The real benefit of TIF projects was also touched on in the discussion. Both Alderwoman Dicenso and Alderman McMenamin mentioned the Hy-Vee TIF project. While they both said that Hy-Vee itself was a boon to McArthur Boulevard, Dicenso had a less favorable characterization of how much additional activity that TIF generated.

The TIF funding for the YMCA was approved unanimously.

Rezoning Melrose St.

An old bar location may be getting a second life in Ward 2. 1510 Melrose St. was approved for rezoning to potentially allow a tavern to be opened in the old Sandtrap Bar location. Although the new owners are seeking a tavern license, their stated goal is to be more of a convince store with video gambling. Aldermen Senor supported the new endeavor. He said that if the council continued to vote down rezoning for businesses, it would be increasingly difficult to say Springfield is business friendly.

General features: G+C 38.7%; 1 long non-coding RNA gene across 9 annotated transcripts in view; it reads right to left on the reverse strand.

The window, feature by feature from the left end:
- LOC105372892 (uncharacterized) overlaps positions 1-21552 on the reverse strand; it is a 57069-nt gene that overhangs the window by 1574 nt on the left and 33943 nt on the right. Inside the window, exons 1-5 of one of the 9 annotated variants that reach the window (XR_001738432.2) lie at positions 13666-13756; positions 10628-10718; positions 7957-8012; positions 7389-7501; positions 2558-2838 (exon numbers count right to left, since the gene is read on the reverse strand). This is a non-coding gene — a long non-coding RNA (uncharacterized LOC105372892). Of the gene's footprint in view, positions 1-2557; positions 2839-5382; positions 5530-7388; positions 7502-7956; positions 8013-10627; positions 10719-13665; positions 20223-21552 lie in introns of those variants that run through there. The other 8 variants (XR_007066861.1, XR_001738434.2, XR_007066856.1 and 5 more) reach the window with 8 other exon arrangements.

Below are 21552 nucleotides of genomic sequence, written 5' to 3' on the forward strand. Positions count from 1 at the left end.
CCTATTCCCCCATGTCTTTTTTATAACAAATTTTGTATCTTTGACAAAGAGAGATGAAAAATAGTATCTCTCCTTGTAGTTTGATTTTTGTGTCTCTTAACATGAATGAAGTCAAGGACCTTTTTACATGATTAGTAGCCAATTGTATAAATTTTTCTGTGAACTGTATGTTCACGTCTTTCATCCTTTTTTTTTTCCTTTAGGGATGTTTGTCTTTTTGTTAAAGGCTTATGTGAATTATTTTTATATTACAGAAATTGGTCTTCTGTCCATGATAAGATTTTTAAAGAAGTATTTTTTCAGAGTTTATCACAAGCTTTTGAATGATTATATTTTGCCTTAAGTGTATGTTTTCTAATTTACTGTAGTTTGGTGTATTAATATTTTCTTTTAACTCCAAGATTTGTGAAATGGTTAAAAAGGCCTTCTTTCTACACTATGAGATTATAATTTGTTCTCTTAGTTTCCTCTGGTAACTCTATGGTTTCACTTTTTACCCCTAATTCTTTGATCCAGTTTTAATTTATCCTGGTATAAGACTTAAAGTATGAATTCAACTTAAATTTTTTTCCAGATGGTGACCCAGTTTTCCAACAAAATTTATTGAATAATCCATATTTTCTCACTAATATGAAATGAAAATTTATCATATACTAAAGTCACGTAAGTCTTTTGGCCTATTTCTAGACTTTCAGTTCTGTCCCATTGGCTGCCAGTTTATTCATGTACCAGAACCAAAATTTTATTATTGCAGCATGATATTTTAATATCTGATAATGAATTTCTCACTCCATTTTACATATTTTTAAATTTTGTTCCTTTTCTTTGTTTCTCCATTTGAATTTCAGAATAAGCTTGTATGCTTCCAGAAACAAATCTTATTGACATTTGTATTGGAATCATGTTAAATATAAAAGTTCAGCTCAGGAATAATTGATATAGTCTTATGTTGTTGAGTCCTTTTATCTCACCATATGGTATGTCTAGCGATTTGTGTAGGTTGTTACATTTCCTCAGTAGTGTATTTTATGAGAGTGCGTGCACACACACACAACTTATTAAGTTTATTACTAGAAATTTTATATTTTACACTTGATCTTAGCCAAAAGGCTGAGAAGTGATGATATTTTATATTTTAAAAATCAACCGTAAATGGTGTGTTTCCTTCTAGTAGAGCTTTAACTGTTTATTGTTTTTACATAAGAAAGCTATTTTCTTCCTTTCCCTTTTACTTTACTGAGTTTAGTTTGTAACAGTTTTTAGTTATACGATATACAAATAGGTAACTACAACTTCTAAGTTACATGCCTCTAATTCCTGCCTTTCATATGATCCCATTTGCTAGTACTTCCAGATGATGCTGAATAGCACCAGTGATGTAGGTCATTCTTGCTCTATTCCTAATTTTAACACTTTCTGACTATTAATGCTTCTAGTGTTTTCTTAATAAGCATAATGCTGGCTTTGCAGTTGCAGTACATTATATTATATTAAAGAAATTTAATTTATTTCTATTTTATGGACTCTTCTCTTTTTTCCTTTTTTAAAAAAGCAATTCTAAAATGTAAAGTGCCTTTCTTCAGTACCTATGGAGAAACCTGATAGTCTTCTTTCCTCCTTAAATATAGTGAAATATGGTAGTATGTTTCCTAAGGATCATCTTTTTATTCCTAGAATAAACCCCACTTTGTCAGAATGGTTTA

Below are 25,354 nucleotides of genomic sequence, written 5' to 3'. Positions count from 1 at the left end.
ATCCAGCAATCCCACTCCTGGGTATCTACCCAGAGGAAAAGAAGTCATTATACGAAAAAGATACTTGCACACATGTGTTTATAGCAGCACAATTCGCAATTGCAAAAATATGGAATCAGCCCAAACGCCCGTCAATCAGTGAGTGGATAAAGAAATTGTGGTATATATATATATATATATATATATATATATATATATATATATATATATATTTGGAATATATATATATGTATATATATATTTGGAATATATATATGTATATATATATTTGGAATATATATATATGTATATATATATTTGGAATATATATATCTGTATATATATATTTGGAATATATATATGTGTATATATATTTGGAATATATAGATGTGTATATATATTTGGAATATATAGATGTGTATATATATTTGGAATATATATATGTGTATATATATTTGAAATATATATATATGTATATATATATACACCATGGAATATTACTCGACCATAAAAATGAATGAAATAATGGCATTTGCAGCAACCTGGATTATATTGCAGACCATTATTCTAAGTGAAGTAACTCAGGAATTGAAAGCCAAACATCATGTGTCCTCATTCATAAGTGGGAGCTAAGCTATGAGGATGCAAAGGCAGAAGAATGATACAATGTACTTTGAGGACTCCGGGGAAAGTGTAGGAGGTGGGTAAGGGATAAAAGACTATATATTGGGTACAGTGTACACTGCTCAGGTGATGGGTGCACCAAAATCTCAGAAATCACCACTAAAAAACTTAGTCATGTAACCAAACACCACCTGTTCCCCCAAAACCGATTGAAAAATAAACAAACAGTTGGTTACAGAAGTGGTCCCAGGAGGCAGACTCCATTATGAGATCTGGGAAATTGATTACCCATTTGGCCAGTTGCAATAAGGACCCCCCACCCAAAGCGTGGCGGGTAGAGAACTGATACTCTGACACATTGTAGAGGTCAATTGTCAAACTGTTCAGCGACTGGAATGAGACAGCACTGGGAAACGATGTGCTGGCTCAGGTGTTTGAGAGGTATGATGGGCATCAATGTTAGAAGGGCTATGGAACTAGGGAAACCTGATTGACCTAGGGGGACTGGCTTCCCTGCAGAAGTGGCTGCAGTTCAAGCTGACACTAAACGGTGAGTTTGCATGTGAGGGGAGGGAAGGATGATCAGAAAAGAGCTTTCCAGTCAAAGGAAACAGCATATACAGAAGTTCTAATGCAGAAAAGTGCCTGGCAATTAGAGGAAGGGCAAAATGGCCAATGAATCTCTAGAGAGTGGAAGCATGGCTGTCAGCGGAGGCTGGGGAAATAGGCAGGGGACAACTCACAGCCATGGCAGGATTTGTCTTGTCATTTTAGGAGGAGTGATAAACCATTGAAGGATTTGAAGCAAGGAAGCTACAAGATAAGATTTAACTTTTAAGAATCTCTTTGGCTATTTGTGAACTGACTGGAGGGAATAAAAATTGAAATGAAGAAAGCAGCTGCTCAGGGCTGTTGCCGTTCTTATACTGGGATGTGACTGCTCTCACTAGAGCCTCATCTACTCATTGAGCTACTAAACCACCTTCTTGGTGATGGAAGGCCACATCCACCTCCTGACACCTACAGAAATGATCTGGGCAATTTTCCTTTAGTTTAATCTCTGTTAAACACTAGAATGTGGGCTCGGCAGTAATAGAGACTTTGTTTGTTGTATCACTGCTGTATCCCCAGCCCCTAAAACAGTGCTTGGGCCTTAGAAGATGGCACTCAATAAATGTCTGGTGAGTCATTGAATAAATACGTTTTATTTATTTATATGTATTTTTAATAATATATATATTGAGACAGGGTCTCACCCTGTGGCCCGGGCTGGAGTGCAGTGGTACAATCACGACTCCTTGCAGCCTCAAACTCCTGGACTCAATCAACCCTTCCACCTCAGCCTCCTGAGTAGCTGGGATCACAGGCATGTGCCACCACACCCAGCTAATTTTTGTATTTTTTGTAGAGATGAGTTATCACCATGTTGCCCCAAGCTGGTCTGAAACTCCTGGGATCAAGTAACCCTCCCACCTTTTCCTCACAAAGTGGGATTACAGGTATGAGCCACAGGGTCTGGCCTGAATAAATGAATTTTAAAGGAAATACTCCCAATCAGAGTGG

But several neighbors of the property were opposed to the project. Citing a lack of parking and increased noise, they felt the store would not be a good addition to their neighborhood. Opponents pointed out how close the location is to residential areas, and how many children live in the area. The location also has a bad reputation. Even the new owners admitted that there had been serious problem in the past. However, they said that the hyper focus they would be under would ensure they were a good neighbor.

The rezoning was approved 8-1-1, with McMenamin voting against and Fulgenzi voting present. This only changed the zoning of the location. They will still need to get a liquor and gaming license to actually operate the proposed business.

You can watch the full meeting in the player. The zoning hearing starts around the 15 minute mark, the YMCA TIF starts around the 70 minute mark.